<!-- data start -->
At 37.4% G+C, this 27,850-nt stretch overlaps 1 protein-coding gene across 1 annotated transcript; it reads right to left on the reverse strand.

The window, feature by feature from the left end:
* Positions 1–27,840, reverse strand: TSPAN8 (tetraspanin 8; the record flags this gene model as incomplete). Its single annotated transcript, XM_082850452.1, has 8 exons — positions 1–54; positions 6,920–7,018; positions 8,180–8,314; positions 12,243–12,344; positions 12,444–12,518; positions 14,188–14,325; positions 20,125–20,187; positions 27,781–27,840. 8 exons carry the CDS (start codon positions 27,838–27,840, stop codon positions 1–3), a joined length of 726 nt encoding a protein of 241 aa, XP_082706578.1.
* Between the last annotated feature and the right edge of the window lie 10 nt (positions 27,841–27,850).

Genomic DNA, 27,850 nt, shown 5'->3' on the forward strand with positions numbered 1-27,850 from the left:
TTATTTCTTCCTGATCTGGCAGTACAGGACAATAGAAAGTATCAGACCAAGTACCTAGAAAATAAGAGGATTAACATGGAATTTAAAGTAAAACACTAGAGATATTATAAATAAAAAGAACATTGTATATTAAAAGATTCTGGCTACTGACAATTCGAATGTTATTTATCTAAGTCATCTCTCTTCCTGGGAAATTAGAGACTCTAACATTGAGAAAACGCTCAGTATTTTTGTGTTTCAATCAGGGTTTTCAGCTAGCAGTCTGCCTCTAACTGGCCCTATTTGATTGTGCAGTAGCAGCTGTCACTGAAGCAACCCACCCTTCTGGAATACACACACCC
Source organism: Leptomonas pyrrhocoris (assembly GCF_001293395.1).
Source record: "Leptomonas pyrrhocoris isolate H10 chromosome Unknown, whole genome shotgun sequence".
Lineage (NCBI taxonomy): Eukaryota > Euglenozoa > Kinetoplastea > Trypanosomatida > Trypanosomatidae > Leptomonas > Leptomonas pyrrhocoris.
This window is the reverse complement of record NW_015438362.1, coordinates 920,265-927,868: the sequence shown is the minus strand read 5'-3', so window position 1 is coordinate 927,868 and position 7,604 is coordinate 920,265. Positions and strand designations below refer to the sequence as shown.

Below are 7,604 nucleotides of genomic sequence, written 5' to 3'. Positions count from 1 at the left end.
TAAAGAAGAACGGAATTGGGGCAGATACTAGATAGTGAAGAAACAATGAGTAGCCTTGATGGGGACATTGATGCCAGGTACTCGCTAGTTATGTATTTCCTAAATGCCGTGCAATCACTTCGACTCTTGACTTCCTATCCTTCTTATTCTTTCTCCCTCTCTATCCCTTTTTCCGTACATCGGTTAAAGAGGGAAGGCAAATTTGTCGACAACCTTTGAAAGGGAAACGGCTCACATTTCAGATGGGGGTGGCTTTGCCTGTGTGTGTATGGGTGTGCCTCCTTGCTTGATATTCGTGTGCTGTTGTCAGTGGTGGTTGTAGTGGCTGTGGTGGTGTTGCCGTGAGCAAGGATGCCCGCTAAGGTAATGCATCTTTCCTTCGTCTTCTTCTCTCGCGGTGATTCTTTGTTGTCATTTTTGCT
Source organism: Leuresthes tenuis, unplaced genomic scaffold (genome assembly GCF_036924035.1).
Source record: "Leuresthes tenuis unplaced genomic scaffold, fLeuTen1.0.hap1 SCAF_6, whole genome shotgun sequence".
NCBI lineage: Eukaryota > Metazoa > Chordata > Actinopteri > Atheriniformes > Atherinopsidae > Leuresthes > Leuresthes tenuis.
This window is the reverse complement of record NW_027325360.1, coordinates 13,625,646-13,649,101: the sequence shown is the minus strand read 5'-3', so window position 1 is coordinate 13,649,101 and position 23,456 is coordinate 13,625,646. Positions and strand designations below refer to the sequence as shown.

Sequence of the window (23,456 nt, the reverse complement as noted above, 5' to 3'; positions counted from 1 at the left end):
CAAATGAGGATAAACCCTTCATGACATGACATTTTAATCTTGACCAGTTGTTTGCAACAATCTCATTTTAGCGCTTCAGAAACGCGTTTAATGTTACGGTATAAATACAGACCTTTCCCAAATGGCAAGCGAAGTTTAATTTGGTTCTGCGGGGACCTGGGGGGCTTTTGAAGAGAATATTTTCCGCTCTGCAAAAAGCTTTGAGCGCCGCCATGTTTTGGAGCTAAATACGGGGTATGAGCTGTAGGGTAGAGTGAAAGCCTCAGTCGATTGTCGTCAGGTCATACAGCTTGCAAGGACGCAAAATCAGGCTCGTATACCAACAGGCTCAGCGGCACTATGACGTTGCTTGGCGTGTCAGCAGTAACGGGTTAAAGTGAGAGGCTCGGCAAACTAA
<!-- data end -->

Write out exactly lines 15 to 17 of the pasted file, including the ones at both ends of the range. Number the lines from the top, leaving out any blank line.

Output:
NCBI lineage: Eukaryota > Metazoa > Chordata > Actinopteri > Atheriniformes > Atherinopsidae > Leuresthes > Leuresthes tenuis.
This window is the reverse complement of record NW_027325360.1, coordinates 13,625,646-13,649,101: the sequence shown is the minus strand read 5'-3', so window position 1 is coordinate 13,649,101 and position 23,456 is coordinate 13,625,646. Positions and strand designations below refer to the sequence as shown.

Sequence of the window (23,456 nt, the reverse complement as noted above, 5' to 3'; positions counted from 1 at the left end):